The team published a new description of the F. protensa fossil in 2012, dedicating the entire manuscript to the specimen’s brain (Nature, 490:258-61, 2012). The F. protensa nervous system closely resembled that of modern mandibulates, which include insects and crustaceans; these similarities, the researchers claimed, suggested that the key characteristics of the group’s nervous system developed much earlier than previously thought.
The paper incited the larger scientific community to comment on fossilized brains substantially for the first time—but not all of the attention was positive. A half hour after the paper was published, says Ma, she had already received an email from a few of her US colleagues. “They basically said, ‘It’s impossible for neural tissue to be preserved in fossils.’” She also received a mixed reception when presenting her results at conferences later in the year. “We got a lot of flak,” Strausfeld remembers.
Neural tissue fossilization was rare enough for skepticism to run rampant. “The reality of these collections is that 99 percent will not preserve the nervous system,” says Edgecombe. To get the nervous system to fossilize, animals have to be buried in a series of sediment layers that slowly compress their bodies. The sediment forces water out of the tissue layers and seals out oxygen, preventing most bacteria from decaying the organic material. If everything goes well, what remains is a dewatered, flattened specimen, with some soft tissues preserved as thin films of carbon.
But not everyone decried the research. In 2013 and 2014, paleontologists from China and Japan who suspected neural fossilization in their specimens approached Ma and Strausfeld. The teams collaborated to document the neuroanatomy of two specimens: a chelicerate, from the arthropod group including spiders and horseshoe crabs, and an anomalocarid, from an extinct line of arthropod relatives. Both studies demonstrated that the basic brain patterns found in today’s arthropods existed during the Cambrian, suggesting again that the brain’s origin is buried farther back in time (Nature, 502:364-67, 2013; Nature 513:538-42, 2014).
This growing body of literature prompted Javier Ortega-Hernández, a paleobiologist at the University Cambridge, to comb through collections at the Smithsonian Institution and the Royal Ontario Museum for fossilized neural tissue in 2014. “I thought their argument for identifying the brain, though I didn’t agree with every single interpretation, was convincing enough,” says Ortega-Hernández. “It really sold me on the idea that neural tissue could be preserved.” Ortega-Hernández published work in 2015 describing Helmetia expansa, a trilobite, and Odaraia alata, a crustacean, using fossilized brain tissue to clarify the evolution of their heads (Curr Biol, 25:1625-31, 2015).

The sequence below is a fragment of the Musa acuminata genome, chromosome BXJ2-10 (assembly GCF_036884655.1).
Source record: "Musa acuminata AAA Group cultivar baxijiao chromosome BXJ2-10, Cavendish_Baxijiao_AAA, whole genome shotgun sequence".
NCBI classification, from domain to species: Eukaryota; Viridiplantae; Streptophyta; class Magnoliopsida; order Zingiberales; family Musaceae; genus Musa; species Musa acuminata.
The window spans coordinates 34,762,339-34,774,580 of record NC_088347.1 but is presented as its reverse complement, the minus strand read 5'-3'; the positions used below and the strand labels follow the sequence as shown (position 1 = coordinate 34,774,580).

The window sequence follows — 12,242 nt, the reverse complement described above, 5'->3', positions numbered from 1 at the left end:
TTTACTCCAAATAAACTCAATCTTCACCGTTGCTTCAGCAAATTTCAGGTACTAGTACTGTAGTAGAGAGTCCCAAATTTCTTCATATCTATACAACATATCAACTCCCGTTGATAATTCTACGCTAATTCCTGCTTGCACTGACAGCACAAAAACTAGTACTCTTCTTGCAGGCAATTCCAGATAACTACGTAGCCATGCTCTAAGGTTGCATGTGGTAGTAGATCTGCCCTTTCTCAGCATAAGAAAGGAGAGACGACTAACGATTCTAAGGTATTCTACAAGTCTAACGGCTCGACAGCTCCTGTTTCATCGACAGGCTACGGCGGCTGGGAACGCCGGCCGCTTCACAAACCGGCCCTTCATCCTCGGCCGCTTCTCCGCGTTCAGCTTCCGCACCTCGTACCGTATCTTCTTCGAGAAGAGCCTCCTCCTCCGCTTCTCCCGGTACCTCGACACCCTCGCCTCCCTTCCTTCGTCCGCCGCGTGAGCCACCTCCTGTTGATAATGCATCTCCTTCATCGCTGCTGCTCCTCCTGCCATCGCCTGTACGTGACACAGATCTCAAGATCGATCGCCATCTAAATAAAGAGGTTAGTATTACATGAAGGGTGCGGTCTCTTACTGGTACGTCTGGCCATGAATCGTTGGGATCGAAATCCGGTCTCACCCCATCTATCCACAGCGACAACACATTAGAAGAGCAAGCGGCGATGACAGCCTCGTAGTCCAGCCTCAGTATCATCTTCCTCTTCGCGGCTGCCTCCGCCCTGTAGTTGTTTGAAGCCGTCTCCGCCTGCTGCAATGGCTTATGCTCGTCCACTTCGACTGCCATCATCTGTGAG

Although the neuropaleontology field was developing, Ma felt she needed more evidence to support her work than she could obtain from descriptions of single fossils. In 2014, she returned to China and turned up 10 more F. protensa fossils, all showing neural tissues and resolving the position of the optic nerve. “We showed really solid evidence that multiple specimens preserved neural structures,” Ma says (Curr Biol, 25:2969-75, 2015). The group also conducted experiments to simulate fossilization in clay, demonstrating the mechanisms by which neural tissue can be retained (Philos Trans. R. Soc Lond Biol Sci, 370:doi:10.1098/rstb.2015.0286, 2015). They published both results last year—and Strausfeld thinks it’s made a difference. “People are beginning to accept that brains can fossilize.”
Ortega-Hernández agrees. “[Neural preservation] is exceptional and rare, but so are feathered dinosaurs,” he says. “There is no logical reason why it should be impossible.”